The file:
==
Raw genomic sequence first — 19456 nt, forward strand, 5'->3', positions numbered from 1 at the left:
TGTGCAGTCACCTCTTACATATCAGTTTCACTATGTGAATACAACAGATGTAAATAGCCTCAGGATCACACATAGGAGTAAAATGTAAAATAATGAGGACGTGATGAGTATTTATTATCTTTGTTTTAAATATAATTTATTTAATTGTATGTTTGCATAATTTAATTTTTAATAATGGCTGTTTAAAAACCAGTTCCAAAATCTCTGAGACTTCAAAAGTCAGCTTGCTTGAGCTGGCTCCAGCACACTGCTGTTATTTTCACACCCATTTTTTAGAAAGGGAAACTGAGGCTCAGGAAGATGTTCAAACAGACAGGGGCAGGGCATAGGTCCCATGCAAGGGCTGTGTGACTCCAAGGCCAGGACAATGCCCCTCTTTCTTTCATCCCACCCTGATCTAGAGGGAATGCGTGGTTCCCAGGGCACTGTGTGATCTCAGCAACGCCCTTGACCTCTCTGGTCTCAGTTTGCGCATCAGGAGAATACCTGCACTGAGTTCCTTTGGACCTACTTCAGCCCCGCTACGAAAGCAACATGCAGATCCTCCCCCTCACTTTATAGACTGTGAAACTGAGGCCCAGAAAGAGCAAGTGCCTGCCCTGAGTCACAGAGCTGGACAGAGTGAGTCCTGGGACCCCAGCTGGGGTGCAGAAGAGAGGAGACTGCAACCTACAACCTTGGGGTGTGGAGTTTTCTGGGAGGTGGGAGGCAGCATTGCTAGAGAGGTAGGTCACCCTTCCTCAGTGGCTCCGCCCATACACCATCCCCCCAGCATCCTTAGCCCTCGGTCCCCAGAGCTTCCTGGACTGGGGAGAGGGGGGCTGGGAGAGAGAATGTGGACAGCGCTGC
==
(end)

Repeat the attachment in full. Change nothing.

Raw genomic sequence first — 19456 nt, forward strand, 5'->3', positions numbered from 1 at the left:
TGTGCAGTCACCTCTTACATATCAGTTTCACTATGTGAATACAACAGATGTAAATAGCCTCAGGATCACACATAGGAGTAAAATGTAAAATAATGAGGACGTGATGAGTATTTATTATCTTTGTTTTAAATATAATTTATTTAATTGTATGTTTGCATAATTTAATTTTTAATAATGGCTGTTTAAAAACCAGTTCCAAAATCTCTGAGACTTCAAAAGTCAGCTTGCTTGAGCTGGCTCCAGCACACTGCTGTTATTTTCACACCCATTTTTTAGAAAGGGAAACTGAGGCTCAGGAAGATGTTCAAACAGACAGGGGCAGGGCATAGGTCCCATGCAAGGGCTGTGTGACTCCAAGGCCAGGACAATGCCCCTCTTTCTTTCATCCCACCCTGATCTAGAGGGAATGCGTGGTTCCCAGGGCACTGTGTGATCTCAGCAACGCCCTTGACCTCTCTGGTCTCAGTTTGCGCATCAGGAGAATACCTGCACTGAGTTCCTTTGGACCTACTTCAGCCCCGCTACGAAAGCAACATGCAGATCCTCCCCCTCACTTTATAGACTGTGAAACTGAGGCCCAGAAAGAGCAAGTGCCTGCCCTGAGTCACAGAGCTGGACAGAGTGAGTCCTGGGACCCCAGCTGGGGTGCAGAAGAGAGGAGACTGCAACCTACAACCTTGGGGTGTGGAGTTTTCTGGGAGGTGGGAGGCAGCATTGCTAGAGAGGTAGGTCACCCTTCCTCAGTGGCTCCGCCCATACACCATCCCCCCAGCATCCTTAGCCCTCGGTCCCCAGAGCTTCCTGGACTGGGGAGAGGGGGGCTGGGAGAGAGAATGTGGACAGCGCTGC